Sunday, March 16, 2014

Quail

This was my project for the day. What exactly is this, you might ask? It is my quail/ worm housing that will go under my rabbit cages. We had bunnies already when we moved out here into the country. When we lived in town, our bunnies had 3 tiered stacking cages in a little shed in the back yard (don't worry, they also had a play pen for outdoor exercise). When we moved here and had so much more space, we switched to hanging cages under an overhang on the garage. I switched to hanging cages because I planned to put worm bins under the rabbit cages. Worms are perfect under rabbits (with a little management) because they turn all the waste rabbits generate into lovely compost. Rabbits not only create the usual animal waste, but they are incredibly messy with their food and hay. So anyway, Owen came along and a whole bunch of our homestead plans got put on hold while we dealt with medical issues. This year, I decided that the worm bins were going to be one of my biggest priorities. I'm tired of all that nice manure going to waste because of the rocks under our cages and I hate cleaning up the drop pans.
Where do quail come into the picture? Well each year I've tired to add one new thing to our system and this year, I was considering quail. The eggs are great, they don't eat a lot, and they can be eaten themselves. Yes, It takes a lot of them, but they are small and fit into small spaces. While I was looking up more information about putting worms under rabbits as it had been a few years since I had done much research, I found THIS and it seemed like the perfect way to add one more level to our system. My rabbit set up isn't the same as theirs and my climate isn't the same either, so I decided to make the quail/ worm cages a complete unit that can be moved inside the greenhouse or garage during the winter and go under the rabbit cages when the weather is more hospitable.
First, I drilled some drainage holes in the heavy duty plastic bins I found, as too much rabbit urine isn't good for the worms. Brenna didn't actually help with the drilling, she just tested the structural integrity of the boxes afterward. Then, I built cages to fit on top. The bins I found already had holes around the top that I used to secure the cages on. Right now they are just hooked on with cable ties until I get a chance to go to the hardware store WITHOUT 4 children in tow to look at the various types of hardware that could be used and come up with something better. Once the worms are safely ensconced, I won't need to access the bottom of the bins more than every few months, so I can just cut the cable ties and use new ones.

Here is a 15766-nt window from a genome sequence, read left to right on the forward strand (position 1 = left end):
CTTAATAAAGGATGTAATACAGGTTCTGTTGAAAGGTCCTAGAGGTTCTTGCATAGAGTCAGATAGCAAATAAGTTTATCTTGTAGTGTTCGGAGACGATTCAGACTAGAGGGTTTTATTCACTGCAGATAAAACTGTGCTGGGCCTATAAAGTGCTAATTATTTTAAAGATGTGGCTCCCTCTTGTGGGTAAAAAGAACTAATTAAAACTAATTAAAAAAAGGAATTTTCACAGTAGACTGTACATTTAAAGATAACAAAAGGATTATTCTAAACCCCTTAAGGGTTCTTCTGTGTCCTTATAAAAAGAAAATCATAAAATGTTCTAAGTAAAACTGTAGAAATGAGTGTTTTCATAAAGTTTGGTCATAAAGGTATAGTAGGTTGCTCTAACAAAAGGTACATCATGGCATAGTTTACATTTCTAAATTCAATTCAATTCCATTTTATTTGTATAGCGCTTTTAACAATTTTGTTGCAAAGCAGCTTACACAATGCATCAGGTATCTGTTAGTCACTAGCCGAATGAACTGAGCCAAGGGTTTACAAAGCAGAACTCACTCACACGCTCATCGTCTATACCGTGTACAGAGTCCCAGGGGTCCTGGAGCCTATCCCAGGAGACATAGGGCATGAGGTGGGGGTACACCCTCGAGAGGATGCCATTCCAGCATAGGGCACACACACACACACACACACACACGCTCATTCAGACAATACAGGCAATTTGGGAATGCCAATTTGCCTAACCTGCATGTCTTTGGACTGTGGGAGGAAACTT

Small doors in the top of the cages gives me access to the quail, so I can feed them and collect eggs. Right now, I am using regular chicken waterers, but an automatic watering system is in the planning stages.
I have the parts for 2 more of these bins, I just wasn't able to finish them all today.
 Right now, we have 10 quail, Coturnix and Texas A&M varieties. They are close to laying age, so we should start getting eggs soon. The 4 brown Coturnix quail are probably all girls and I'm pretty sure one of the white ones is a girl. I'm also pretty sure that one of the white ones is a boy (It's hard to tell with the white ones) based on behavior and the fact that he does a really cute crowing imitation. I call it an imitation because it isn't like a rooster crow, but it is a totally different sound than the others have been making. I don't know yet if the others are boys or girls, I'm guessing we have at least one more boy based on the fact that we had some fighting going on until I separated some of them out. I only have one making the crowing sound right now though, so maybe the others are all just girls and we were having a little cat fight.
Once I'm pretty sure I have the moisture content right, I'll be adding the compost worms. They will eat up all the waste and keep smells down as well as giving us wonderful compost for our garden.






3 comments:

  1. Hello. You have the quail on the hay or litter? I imagine the worms must steer clear of them, right? Very cool Idea!
    The common browns are able to be feather sexed. The Texas A&M's must be vent sexed (or if you see them crow or know it has laid an egg). Show close up pics of the browns and I could tell you which is which. FYI: they are both Coturnix. Common Brown and T A&M are (as you said) color varieties.

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  2. The worms stay a layer or two down from the birds. The quail don't really dig down much except when I put a new layer of hay or shavings in. I've figured out genders now, mostly by the adorable little crows. I love the noises they make. I had one who really stumped me for a while, but she was just a late layer. She didn't start laying until a few weeks after the others. I can't believe what prolific layers they are. I figured it would take forever to get enough eggs for an actual meal, but we can eat quail eggs at least once a week. The person I got them from made it sound like they were different breeds, but I've done some research since then and figured out they are just different color varieties.

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  3. Yes... Prolific is a good word. I am trying to develop a system that is easily duplicated so that we can help feed people while giving purpose. I believe that is what the Lord has in store for "The Merry Yeoman". I just want to thank you: I am teased because I look into so many coturnix studies and I have never thought of this manure management before! I am also in town so composting in the tray is awesome! Thank you for sharing.

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